What had happened was, I have tattoos all over my arms and then I said to Gail. the director, “What do you want to do about covering the tattoos up?” She said, “What if we don’t? Every single chef there is, is covered in tattoos. In fact, let’s add some! Let’s add a big-ass knife, because none of yours are related to chef things.” And we did! We wouldn’t even have room for it now, because I’ve had more tattoos added since I did the movie, but we added a big knife just to have something chef-related. I watch Top Chef—I don’t know if you do—but every single chef has like, sleeves. And Disney wanted it, too. They were like, “We’re trying to make a 2022 version of this. A chef dad would have lots of tats.” I was happy about that, because a lot of these tattoos are honoring people in my life that are passed. For me, it was really special that they got to be a part of the movie.
That’s really cool to hear. So, you and your Scrubs co-star Donald Faison have a Scrubs rewatch podcast together—what’s that been like for you to return to the show these last two years?
I love it. We started the day that Los Angeles closed down [for the pandemic]—that was the day we were supposed to begin. We had planned to do it in a studio. And then iHeart found a way to do it over Zoom, with professional mics and stuff. It became such a comfort, first and foremost, for us during the pandemic to have this outlet. And then we learned, through the number of people listening—because iHeart called us and said, “These download numbers are insane!”—that, globally. it became a comfort for other people, too. Hearing us tell stories about the old days, for a lot of people was comfort. And I think seeing the friendship is genuine and real—that Turk and JD are really inspired by me and Donald—I think people really love that.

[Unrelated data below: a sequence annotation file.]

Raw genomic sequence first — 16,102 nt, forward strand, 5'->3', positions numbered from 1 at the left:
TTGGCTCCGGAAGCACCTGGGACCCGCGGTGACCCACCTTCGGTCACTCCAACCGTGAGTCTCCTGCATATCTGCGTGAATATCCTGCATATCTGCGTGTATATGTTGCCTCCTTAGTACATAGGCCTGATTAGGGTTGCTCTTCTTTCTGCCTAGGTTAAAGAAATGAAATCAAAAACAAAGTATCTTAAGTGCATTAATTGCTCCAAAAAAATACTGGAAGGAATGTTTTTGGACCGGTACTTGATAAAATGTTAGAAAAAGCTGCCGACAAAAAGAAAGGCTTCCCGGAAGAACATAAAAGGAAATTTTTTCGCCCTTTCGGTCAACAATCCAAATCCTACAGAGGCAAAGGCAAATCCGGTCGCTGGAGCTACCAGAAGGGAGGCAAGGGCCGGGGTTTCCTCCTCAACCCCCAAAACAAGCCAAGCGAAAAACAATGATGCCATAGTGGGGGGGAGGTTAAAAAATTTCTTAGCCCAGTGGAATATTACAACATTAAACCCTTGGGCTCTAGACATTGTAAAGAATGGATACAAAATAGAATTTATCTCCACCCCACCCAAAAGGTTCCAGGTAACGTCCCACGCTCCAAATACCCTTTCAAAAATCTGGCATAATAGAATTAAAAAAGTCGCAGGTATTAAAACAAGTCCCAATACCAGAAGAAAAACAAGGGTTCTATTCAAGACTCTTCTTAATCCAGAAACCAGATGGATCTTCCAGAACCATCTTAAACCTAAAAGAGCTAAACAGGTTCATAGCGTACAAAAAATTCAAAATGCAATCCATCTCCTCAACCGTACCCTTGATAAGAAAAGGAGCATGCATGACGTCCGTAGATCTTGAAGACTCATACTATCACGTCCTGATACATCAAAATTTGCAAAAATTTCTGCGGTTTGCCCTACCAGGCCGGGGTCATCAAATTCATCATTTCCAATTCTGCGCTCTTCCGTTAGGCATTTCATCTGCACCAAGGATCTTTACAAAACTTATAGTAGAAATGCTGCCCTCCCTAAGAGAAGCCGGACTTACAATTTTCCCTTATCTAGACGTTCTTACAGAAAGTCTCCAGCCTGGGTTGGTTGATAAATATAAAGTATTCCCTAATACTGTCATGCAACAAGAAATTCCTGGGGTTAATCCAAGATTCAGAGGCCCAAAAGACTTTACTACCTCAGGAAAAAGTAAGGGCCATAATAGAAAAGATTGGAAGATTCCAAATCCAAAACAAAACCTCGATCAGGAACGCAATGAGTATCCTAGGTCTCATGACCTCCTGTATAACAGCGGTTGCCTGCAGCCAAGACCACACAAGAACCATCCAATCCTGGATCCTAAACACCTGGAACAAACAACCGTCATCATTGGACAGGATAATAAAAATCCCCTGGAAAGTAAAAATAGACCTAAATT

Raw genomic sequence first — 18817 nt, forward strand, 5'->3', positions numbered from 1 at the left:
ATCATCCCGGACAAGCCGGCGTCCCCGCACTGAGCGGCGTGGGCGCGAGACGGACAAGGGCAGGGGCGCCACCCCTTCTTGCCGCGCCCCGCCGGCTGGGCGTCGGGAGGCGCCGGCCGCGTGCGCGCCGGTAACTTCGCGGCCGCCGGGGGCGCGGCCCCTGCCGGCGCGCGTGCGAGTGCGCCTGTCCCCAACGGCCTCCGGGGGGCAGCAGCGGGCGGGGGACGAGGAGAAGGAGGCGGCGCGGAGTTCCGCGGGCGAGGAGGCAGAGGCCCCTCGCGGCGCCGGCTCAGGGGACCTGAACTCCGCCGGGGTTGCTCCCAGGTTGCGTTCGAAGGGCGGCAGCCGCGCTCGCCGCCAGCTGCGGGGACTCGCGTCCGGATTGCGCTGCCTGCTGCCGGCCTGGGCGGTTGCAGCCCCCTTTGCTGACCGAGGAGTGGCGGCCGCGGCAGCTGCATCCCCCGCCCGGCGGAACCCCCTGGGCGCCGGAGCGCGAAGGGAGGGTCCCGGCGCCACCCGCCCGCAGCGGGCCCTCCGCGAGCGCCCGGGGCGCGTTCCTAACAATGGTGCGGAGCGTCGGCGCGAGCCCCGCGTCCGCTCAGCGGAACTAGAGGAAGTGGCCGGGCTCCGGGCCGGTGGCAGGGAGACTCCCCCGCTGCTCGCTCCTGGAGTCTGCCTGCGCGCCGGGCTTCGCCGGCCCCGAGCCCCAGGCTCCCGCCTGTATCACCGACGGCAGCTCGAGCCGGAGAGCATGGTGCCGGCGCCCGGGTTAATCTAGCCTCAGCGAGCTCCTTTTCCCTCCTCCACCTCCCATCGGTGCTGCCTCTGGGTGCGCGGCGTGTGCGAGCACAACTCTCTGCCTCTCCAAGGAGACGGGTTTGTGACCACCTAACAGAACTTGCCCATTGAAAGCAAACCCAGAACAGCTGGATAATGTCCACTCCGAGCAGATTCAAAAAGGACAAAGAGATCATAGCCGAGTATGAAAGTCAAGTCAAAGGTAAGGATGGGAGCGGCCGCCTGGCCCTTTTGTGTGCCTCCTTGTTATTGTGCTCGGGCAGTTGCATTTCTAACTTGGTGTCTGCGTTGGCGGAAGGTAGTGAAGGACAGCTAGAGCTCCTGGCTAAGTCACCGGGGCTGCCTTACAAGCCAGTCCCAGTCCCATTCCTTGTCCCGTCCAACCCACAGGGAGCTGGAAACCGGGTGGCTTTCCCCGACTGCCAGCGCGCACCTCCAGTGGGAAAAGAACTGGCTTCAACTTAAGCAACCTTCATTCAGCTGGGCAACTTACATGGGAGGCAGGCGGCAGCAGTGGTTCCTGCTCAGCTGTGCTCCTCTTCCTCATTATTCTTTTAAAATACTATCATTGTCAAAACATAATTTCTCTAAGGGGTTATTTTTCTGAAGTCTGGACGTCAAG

And I love it, we do it once a week. It’s like therapy. I sit there with my best friend and we crack up. Now I’m only worried we’re going too fast. We gotta figure out what we’re gonna do next because we’re barreling through Season 6, and we’ve only got three more seasons. We have to figure out what we’re gonna do after. We keep joking about how we’re gonna follow it up, what show are we going to watch next.
That leads in to my next question—a lot of sitcom casts have been doing reunions or revivals. Any talk from NBC of an official Scrubs reunion or revival?
There’s talk all the time about it. We need [Scrubs creator] Bill Lawrence though, and he’s the hottest showrunner in town with Ted Lasso and now he’s down in Florida doing a new show with Vince Vaughn [Bad Monkey]. He’s just so on fire. But yeah, I think if Bill’s along for the ride, I think everyone would come and do something, whether it’s a limited series or a movie. I love what Psych does, how they do a movie every now and then. I would love to do something like that, I think that would be a blast.
I would love to see a Scrubs movie. Last question: I heard that you’re working on a new screenplay. Can you tell me a little bit about that, where you’re at?
We actually shot it! We’re in post now, we just locked picture. Not exactly sure when the release date is, but it’s called A Good Person. It’s a dramedy starring Florence Pugh, Morgan Freeman, Molly Shannon. It’s about so many things. I have to get better with my pitch, but it’s about standing up after a really hard time in your life and how strength and family and friendship help people stand back up after a big falling down.